Pet 1st Aid – How to care for your pet in their time of need

Sometime over inquisitive pets can find themselves in a spot of trouble and rely on their owners to help them out or even save their lives. While veterinary care is always advised if your pet becomes injured or unwell, pet 1st aid applied by the owner could make a huge difference in the outcome for your pet.  

The first responders will need to be able to stabilise the animal, help relieve their pain and transport them safely to veterinarian for further treatment. 

Pet 1st Aid

Be prepared! 

It’s a good idea for any pet owner to prepare a pet first aid kit just in case something should happen. A well-equipped kit should include; 

  • Phone number for your regular veterinary clinic and an emergency veterinary clinic 
  • Sterile gauze – various sizes 
  • Bandages in varying widths 
  • Adhesive tape 
  • Cotton wool 
  • Saline
  • Iodine antiseptic or Hydrogen peroxide (3%)
  • Scissors and Tweezers
  • Towels
  • Muzzle
  • Elizabethan collar
  • Disposable Gloves
Pet 1st Aid Pet Care

Store all of your first aid supplies together in a plastic tub which can also be used to hold water for cooling, drinking and cleaning. 

The Australian Red Cross offers Pet First Aid Course and Pre-prepared First aid kits especially designed for pets. 

Where to begin with Pet 1st Aid? 

In the event that your pet becomes ill or injured an initial ABC assessment is a good place to start. ABC stands for; 

  • A – Airways – Is there is anything blocking the airway? 
  • B – Breathing – Is the animal breathing? 
  • C – Circulation – Can you detect a pulse or heart beat? 

If any of these questions are answered with a ‘no’, you should contact a veterinarian immediately.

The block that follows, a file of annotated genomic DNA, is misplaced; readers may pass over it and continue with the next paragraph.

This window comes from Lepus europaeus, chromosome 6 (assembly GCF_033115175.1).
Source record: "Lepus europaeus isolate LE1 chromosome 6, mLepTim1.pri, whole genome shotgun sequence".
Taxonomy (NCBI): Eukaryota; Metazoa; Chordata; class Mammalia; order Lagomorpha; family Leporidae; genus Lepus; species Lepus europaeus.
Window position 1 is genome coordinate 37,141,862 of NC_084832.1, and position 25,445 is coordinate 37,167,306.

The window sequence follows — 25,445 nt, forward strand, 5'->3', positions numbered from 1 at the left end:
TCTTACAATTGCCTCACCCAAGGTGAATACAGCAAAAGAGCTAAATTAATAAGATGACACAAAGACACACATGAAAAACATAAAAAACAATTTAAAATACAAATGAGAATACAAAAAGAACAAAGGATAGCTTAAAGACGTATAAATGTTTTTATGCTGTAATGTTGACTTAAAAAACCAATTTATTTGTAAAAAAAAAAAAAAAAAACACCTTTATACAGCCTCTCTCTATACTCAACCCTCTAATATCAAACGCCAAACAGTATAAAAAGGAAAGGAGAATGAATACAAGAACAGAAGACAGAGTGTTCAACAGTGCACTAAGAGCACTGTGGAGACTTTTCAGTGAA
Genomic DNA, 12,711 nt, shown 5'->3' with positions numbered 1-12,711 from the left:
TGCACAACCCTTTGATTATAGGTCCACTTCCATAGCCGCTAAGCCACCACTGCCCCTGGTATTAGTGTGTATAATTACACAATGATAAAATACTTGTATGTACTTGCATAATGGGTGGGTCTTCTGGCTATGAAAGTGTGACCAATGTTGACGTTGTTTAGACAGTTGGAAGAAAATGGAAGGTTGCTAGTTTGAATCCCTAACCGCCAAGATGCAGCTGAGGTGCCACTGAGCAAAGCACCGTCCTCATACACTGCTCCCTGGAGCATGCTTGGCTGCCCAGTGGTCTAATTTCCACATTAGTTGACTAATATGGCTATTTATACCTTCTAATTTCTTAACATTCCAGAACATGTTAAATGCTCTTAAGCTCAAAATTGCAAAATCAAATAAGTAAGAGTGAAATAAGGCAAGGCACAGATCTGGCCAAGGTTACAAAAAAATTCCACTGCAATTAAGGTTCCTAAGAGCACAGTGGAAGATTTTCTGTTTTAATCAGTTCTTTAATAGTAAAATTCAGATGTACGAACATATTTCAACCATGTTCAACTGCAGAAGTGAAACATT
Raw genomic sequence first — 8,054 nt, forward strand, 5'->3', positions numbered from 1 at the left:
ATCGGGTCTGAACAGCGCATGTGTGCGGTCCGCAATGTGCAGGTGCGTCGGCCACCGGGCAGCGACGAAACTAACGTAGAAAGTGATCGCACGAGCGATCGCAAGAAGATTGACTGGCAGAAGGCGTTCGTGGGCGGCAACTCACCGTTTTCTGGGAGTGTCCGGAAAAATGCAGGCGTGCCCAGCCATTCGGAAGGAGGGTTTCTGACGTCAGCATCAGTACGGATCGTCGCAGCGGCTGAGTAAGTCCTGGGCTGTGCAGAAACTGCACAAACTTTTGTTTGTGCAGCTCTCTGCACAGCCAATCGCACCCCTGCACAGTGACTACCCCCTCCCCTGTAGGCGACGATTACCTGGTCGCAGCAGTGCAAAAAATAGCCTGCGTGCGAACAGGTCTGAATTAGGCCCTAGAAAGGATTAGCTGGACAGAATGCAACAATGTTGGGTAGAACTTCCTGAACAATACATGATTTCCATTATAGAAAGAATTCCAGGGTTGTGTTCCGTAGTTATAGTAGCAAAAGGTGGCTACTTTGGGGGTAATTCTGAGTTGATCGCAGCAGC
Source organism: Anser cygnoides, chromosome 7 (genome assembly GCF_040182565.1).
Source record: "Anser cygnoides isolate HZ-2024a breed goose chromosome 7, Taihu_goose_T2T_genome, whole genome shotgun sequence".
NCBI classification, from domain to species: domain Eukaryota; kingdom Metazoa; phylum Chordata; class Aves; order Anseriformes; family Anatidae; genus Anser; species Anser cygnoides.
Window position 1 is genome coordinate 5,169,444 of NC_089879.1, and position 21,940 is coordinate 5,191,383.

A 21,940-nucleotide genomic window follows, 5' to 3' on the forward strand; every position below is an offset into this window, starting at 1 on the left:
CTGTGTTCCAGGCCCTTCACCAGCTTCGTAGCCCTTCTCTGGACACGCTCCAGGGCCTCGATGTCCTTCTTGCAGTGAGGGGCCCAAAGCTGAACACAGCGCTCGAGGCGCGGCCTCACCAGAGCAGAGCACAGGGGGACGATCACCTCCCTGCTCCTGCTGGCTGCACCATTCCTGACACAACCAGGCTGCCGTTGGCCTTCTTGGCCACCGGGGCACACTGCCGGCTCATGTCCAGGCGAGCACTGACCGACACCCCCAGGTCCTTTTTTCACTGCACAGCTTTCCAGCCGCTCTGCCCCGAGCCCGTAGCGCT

Keep everyone safe 

In the case of an emergency it is vital that you assess the immediate safety for both yourself and the animal. In the instance of a road accident, it is important to get an injured animal off a road immediately to avoid further injury, but you should never put yourself at risk. If you become injured as well, you may be unable to help the animal that you were initially trying to care for. 

Animals that have become injured are often under large amounts of stress and require restraining. Small dogs and cats can be secured with a towel or blanket over the head. Clasp the animal firmly around the neck and once it has been restrained wrap the towel around its neck. Try to have the animal’s nose and eyes visible, although some animals will feel more comfortable if their eyes are covered. Once fully restrained the animal can be transported in a box, basket or pet crate, ensuring that they have plenty of ventilation. 

Large dogs can be restrained with a lead or a rope and they may possibly also require muzzling. Be aware of any possible fear and aggression that your pet may be experiencing which may cause them to lash out and try to bite you. 
A piece of rope, bandage or panty hose can be a great make-shift muzzle. Make a loop with the material and tie a loose knot and then slip this over the dogs jaw.  Pull down to tighten and bring the ends behind the dog’s ears and tie to secure firmly. Ensure that it is firm enough that it can’t be pawed off. 

Choking 

Choking occurs when an object is blocking the animal windpipe and it is impossible for them to breath. Common items that cause chocking in pets include food and toys. Use caution when trying to remove the object as a panicked animal is likely to bite. If possible, you can carefully open the animal’s jaws and remove the foreign object using your hands, pliers or tweezers all the time being careful not to push the object further into the throat.